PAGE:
Uploaded on Feb 21, 2011
A TripAdvisor™ TripWow slideshow of a travel blog to Nikko, Japan by TravelPod blogger Davekeli titled "Nikko temples and river"
Davekeli's travel blog entry:
It's 9:30a now on Friday, I'm hanging out in the room trying to wake up! Happy July 4th to all of you! Hope you are having a nice time with BBQs and all that stuff.
It's another beautiful, calm morning in lovely Tokyo. Our neighborhood is just so interesting with how quiet and serene it is. There are really lots of cars and people around, but the noise level is about 20% of what it is back home in Santa Monica! In fact, it's quite rare to hear a car horn, the few times you hear one it's kind of a surprise. Back home, we hear car horns and sirens all day long!
Quote from Keli: "These jeans are SOOO gross. I can't believe I'm gonna wear 'em again." It's about time for us to do laundry...
Yesterday was our fifth day in Tokyo. We absolutely LOVE Tokyo, what a great, fun town with so many interesting things to do and the people are SO nice! One thing there is not much of, is nature. We decided to head for the hills to a place called Nikko, where there is a World Heritage-recognized collection of Shinto / Buddhist temples.
We woke up reasonably early (for us) yesterday and wandered around to find the right train station for the Tobu-Nikko line. It was walking distance from the hostel. It's pretty nerve-wracking figuring out a new subway or train trip here, just because we don't have the language.
We did get on the right train luckily and found our way up to Nikko. About half the trip was city and suburbs, then we finally got into the most gorgeous bright-green fields and little farming communities. The green is really intoxicating. Lots of little one- and two-story houses that look just like houses back home, but with different roof lines. Finally the farms gave way to hills and dense green cedar forest. Once again we were just amazed at how GREEN rural Japan is!
From the train station, after orienting ourselves to the right direction to walk (the map at the station had North at the bottom instead of at the top), we began walking through the quaint, quiet, sleepy town. The day was overcast and threatened rain, so few people were outside. It was like walking through a ghost town, but kind of nice to have the place to ourselves. Lots of small shops and sweet homes. We stopped at a little restaurant recommended by Lonely Planet. The older woman, who was the owner, met us at the door (there were only three tables inside, but they quickly filled up). She was very friendly and spoke good English. Also, the place had a lot of vegetarian food, which was the draw. On the walls of the restaurant were thousands of business cards pinned up by previous patrons. It made for a very fun and exotic atmosphere. Mama-san seemed very proud of serving so many people from so many places around the world. The food was excellent, too - thick and thin noodles and veggies all stir-fried. We were so happy to have good veggie food!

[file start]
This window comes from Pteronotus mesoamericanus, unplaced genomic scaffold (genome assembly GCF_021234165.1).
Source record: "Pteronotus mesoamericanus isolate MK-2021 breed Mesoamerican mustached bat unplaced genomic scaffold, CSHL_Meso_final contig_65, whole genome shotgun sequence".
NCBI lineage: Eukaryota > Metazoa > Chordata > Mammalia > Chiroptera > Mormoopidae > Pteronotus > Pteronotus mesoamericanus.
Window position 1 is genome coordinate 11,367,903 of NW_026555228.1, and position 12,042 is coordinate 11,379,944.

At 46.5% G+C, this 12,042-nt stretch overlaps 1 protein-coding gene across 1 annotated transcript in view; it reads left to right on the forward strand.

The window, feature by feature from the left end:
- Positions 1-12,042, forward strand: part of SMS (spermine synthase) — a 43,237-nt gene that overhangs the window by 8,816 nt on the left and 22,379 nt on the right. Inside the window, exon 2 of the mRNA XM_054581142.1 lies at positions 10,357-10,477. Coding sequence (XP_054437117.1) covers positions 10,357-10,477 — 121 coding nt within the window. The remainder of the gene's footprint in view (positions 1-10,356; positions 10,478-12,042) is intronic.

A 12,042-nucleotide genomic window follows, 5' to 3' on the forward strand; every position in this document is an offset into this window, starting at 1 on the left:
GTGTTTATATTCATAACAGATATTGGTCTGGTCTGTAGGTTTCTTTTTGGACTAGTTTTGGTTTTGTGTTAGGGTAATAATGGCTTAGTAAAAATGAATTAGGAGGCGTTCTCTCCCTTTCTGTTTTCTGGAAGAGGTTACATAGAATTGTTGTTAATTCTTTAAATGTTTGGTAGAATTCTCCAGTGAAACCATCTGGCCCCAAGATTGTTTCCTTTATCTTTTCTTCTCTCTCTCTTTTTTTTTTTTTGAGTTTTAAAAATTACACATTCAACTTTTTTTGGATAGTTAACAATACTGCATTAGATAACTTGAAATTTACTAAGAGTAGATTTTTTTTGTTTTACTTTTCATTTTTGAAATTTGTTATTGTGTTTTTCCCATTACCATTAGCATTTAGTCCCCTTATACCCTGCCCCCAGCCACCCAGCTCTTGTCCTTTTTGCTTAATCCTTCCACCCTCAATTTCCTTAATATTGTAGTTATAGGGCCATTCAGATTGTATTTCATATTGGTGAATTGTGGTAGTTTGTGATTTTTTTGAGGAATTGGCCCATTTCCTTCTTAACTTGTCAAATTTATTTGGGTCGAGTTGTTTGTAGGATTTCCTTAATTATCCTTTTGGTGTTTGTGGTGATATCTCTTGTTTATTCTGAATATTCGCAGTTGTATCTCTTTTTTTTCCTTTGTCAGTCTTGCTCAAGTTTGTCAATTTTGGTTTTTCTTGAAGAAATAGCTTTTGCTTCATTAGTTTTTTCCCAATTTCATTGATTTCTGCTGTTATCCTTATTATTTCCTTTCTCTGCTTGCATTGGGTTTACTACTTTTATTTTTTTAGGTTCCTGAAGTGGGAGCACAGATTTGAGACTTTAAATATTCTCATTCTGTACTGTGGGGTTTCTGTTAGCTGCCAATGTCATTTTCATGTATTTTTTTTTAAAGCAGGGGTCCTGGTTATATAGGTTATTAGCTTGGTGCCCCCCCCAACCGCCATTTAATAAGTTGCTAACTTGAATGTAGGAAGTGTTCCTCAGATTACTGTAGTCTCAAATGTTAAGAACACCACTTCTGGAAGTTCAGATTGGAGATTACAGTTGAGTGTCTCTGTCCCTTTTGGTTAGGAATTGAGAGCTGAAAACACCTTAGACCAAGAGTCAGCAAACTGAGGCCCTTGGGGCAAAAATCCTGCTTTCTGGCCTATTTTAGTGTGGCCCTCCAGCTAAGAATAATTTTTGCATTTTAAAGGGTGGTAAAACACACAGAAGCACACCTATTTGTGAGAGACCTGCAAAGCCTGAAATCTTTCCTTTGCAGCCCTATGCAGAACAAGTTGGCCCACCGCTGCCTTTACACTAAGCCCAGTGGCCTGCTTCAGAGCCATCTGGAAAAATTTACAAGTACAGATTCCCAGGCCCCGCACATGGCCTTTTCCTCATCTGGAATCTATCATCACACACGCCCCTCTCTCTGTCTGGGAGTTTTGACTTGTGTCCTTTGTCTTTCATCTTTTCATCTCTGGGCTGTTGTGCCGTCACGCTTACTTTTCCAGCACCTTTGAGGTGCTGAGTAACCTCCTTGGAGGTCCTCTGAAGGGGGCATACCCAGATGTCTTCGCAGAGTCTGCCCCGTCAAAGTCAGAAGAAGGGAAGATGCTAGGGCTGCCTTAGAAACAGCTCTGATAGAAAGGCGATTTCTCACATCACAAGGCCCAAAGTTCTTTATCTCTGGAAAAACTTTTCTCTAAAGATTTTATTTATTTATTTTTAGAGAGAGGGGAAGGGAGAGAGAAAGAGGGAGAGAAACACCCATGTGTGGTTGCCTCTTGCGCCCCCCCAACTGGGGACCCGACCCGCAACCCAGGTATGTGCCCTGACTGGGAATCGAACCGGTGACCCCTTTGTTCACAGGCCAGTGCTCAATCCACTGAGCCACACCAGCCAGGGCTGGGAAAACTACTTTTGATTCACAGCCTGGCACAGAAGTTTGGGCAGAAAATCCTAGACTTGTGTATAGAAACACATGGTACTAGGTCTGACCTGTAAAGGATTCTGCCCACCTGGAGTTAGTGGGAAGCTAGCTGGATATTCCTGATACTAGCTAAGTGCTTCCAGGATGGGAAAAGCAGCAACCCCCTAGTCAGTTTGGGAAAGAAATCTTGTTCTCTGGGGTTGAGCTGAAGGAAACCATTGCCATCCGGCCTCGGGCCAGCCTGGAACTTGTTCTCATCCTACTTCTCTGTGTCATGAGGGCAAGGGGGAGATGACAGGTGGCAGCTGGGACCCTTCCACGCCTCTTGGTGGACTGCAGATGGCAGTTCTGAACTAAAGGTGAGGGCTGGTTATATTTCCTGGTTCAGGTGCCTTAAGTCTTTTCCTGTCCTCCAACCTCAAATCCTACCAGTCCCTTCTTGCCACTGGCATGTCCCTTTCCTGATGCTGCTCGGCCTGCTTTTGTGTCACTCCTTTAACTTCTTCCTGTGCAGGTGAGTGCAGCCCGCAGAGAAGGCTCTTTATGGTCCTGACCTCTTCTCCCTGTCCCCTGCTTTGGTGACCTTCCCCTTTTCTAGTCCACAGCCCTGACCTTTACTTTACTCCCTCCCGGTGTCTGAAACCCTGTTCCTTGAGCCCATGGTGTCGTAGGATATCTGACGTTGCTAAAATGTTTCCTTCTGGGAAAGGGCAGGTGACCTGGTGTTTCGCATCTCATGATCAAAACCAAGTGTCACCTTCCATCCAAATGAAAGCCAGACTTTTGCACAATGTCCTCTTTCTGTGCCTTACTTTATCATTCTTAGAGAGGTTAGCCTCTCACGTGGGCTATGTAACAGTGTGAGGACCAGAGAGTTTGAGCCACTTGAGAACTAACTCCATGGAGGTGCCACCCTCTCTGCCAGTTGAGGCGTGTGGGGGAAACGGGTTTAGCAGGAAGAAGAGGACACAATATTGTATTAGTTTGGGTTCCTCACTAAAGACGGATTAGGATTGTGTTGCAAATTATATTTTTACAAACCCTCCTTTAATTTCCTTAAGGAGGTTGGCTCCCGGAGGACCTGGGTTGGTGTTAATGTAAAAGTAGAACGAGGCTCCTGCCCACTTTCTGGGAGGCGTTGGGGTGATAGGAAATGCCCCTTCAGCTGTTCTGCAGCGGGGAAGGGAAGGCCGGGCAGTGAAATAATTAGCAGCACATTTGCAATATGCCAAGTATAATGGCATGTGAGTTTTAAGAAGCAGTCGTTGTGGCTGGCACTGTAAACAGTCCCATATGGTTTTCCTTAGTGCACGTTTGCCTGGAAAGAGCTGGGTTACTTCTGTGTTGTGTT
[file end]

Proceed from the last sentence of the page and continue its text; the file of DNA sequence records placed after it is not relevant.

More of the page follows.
After that, we headed toward the temple complex, which was nestled in the thick, lush forest on the side of the mountain in Nikko. At the foot of the mountain was a beautiful ancient dark-red bridge over a crystal-clear raging river. Beautiful entryway to the shrines.
We started the walk up to the Buddhist temple complex with a climb up a steep stairway made of stone. The stones were covered in moss. Lush, green trees were thick on both sides. It was amazingly peaceful, made all the more serene by the sound of the river running alongside us. When you get to the top of the stairway, you pay for a ticket to all five temples, then make your way toward the first one, which is only a short hike further up the way.
The first temple was, in a word, stunning. It's an enormous dark-red and gold pagoda building. Outside, monks dressed in blue gowns welcome visitors at the entrance. You can make donations by throwing a coin into a wood bin and making a wish like throwing a penny in a fountain back home. Inside this shrine are three golden statues of Buddhist deities that are almost as big as a house. It's humbling to stand next to them.
Further on, the other temples are equally incredible, each with a slightly different décor and architecture and with different religious ..."
Read and see more at: http://www.travelpod.com/travel-blog-...
Photos from this trip:
1. "Dave Nikko Temples"
2. "Keli Nikko Temples"
3. "Nikko Graveyard"
4. "Nikko River I"
5. "Nikko River II"
6. "Nikko River Red Tree Engraved Rock"
7. "Nikko River Statue Closeup"
8. "Nikko River Statues"
9. "Nikko Temple Carvings"
10. "Nikko Temple Cat Carving"
11. "Torii Gate Nikko Temples"
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